“Shrewd critics have assigned military success to all manner of things – tactics, shape of frontiers, speed, happily placed rivers, mountains or woods, intellectual ability, or the use of artillery. All in a measure true, but none vital. The secret lies in the inspiring spirit which lifted weary, footsore men out of themselves with an army it is the result of external impetus – leadership.”
George S. Patton Jr (1885 to 1945) (as a Major in 1931)
George Smith Patton Junior was a US Army officer. He was an outstanding practitioner of mobile tank warfare in the European and Mediterranean theatres during World War II.
His strict discipline, toughness, and self-sacrifice elicited exceptional pride within his ranks, and the general was colourfully referred to as “Old Blood-and-Guts” by his men. However, his brash actions and mercurial temper led to numerous controversies during his career.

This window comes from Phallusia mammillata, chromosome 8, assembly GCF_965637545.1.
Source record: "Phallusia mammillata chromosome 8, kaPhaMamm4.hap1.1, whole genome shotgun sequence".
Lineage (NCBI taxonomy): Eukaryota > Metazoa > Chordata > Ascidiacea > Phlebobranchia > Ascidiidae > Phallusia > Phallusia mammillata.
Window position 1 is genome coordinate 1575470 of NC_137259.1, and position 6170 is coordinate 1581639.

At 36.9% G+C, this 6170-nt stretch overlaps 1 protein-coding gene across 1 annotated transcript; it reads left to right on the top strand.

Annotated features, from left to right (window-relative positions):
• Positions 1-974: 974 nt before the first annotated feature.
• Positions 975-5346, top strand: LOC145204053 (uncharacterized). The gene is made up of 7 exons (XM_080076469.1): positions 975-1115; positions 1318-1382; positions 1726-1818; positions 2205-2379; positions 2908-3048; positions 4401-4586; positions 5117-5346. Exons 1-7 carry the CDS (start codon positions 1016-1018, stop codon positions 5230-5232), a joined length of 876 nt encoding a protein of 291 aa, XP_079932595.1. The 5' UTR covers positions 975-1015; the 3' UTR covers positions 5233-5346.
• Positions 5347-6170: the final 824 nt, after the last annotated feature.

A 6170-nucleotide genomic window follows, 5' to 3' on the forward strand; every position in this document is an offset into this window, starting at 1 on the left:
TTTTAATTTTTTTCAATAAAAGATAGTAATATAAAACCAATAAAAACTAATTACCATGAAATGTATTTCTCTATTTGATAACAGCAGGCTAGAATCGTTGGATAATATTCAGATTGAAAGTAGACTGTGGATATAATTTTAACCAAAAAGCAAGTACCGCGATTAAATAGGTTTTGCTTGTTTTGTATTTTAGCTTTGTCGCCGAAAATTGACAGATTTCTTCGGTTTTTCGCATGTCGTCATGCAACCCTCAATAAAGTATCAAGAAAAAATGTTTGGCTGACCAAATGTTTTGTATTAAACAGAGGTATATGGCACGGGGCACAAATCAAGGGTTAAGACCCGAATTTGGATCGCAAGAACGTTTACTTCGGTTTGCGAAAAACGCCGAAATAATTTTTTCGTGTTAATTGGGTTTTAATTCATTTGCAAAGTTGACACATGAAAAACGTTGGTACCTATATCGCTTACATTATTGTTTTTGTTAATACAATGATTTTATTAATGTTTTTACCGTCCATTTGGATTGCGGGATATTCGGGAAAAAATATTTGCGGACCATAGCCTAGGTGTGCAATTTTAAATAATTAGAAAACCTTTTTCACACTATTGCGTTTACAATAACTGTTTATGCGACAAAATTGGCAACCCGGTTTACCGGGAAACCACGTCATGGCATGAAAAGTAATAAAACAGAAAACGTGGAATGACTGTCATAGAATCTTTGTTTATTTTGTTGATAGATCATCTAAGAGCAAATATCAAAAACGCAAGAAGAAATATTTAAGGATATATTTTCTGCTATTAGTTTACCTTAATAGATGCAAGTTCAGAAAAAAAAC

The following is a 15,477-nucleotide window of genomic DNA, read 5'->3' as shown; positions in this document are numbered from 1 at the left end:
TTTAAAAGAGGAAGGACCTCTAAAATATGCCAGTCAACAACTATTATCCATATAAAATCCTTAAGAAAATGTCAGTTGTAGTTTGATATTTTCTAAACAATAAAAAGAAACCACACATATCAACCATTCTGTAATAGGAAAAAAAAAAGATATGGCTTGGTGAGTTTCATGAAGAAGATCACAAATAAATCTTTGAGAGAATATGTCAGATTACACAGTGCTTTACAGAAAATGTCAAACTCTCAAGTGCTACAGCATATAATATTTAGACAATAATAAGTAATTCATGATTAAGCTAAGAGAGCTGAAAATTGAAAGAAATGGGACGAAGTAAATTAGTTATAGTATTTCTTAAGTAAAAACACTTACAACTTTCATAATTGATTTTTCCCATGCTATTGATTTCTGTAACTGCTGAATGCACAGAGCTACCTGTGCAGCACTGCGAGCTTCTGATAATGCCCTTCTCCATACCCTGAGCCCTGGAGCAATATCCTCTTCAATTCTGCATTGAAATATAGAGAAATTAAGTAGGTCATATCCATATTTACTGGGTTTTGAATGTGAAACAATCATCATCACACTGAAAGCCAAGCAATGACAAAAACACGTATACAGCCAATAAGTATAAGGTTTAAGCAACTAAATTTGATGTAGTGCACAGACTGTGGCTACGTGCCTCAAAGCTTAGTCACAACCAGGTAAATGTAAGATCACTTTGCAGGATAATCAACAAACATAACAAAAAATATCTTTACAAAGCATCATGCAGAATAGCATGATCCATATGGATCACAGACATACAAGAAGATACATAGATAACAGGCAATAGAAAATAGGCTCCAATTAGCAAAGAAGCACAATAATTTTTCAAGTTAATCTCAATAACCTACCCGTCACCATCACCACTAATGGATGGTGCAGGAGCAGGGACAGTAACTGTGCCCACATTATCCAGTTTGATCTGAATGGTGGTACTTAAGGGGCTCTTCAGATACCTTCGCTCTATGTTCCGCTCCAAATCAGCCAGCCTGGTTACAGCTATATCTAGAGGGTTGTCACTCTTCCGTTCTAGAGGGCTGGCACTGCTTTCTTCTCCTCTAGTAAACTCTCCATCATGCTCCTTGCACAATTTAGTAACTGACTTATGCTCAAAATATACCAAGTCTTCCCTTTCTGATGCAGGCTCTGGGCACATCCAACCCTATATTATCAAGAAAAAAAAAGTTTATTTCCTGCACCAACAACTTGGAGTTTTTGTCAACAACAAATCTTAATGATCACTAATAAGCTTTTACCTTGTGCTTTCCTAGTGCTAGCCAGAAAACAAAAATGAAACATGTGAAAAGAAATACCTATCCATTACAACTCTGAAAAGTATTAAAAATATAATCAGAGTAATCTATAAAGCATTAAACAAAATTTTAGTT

Historians generally agree that Patton was not only one of the greatest military leaders that the US has ever produced but also one of the most complex and contradictory. He died on 21 December 1945 after breaking his neck in a car crash near Mannheim, Germany, 12 days earlier.